I am working on a model that I am fitting to a medium-sized dataset ($\approx 300,000$ observations). The likelihood I have derived is a mixture model of some Beta distributions which also has the convolution of two Betas. This makes the evaluation of the log-likelihood function slow. The likelihood function has nine variables I am optimizing over. This makes even a coarse grid search very computationally slow, even if I parallelize it. A grid search of just four values per parameter requires $4^9=262,144$ evaluations of the log-likelihood, and still does not give particularly great starting parameters for the optimization. I then use the best set of parameters from the grid search as my starting guess in the actual optimization (optim in R using the L-BFGS-B method as many parameters need to be non-negative or bounded between 0 and 1). Does anyone know of a better and/or faster way to do an MLE over a large number of parameters?
Consider subsampling your observations, you dont need to use all 300,000 observations to estimate 9 parameters. That is an incredibly large amount of data for a fairly low dimensional parameter vector. If you picked a sub-sample of (say) 10,000 observations then you could minimise this partial likelihood instead which will be a lot faster, and the minimum is probably going to be close to the true minimum using all the data (so you can then use the minimum you find as an initial value for the full minimisation using all the data). If you do this using multiple sub-samples then it might even help you find different local minimas (but are you sure that your likelihood is really highly multimodal? Because with 300,000 observations and only 9 parameters I would expect it to be very sharply peaked).
Better yet, just use stochastic gradient descent instead, where you process the observations one-at-a-time rather than in batch: https://en.wikipedia.org/wiki/Stochastic_gradient_descent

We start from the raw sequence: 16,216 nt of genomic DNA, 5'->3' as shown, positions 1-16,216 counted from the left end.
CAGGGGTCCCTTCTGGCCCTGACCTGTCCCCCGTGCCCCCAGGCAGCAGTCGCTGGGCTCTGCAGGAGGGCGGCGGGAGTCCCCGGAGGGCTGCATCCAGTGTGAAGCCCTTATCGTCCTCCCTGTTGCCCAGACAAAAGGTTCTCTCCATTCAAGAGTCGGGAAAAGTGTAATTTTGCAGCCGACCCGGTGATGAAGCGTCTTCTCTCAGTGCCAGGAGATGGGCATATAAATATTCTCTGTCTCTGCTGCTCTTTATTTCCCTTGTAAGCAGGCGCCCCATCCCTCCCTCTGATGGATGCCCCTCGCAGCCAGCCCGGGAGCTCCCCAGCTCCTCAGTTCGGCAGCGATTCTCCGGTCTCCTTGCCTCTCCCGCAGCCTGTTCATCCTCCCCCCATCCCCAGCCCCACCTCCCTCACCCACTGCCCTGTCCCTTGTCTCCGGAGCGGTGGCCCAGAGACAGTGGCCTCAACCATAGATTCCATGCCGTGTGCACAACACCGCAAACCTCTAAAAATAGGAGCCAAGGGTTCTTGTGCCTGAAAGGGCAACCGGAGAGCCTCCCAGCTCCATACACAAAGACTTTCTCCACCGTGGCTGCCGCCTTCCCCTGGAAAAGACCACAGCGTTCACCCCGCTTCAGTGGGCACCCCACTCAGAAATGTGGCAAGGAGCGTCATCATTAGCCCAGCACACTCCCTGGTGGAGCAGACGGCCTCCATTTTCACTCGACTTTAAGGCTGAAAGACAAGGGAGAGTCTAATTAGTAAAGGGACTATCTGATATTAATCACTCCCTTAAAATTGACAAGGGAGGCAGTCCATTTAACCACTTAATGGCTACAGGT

Unless for trivial problems, of simple hyperparameter tuning, nobody uses grid search as an optimization algorithm. Mixture of beta distributions is parametrized by continuous parameters, so there is infinitely many values of the parameters, and their combinations, that you would need to check. This would not end in finite time if using grid search.
There is a whole branch of mathematics devoted to optimization and a number of algorithms for optimizing different functions. In R there are build-in
optimize functions, while in python there is
scipy.optimize.minimize that provide the most popular optimization algorithms. Those algorithms take the function that you want to minimize and find the values for you. However, please take time to read the documentation first and read about the algorithms, since those functions implement many different algorithms, where some are known to work better for some classes of problems, then others.
As for mixture, the most popular algorithm for fitting mixtures is E-M algorithm, in fact, the linked Wikipedia page uses Gaussian mixture as an example illustrating the algorithm.
Since you do not seem to be familiar with optimization, I'd recommend to start with learning more about it. There's a handbook Algorithms for Optimization by Kochenderfer and Wheeler and recorded Stanford lectures by Stephen Boyd, that could serve as a nice introduction.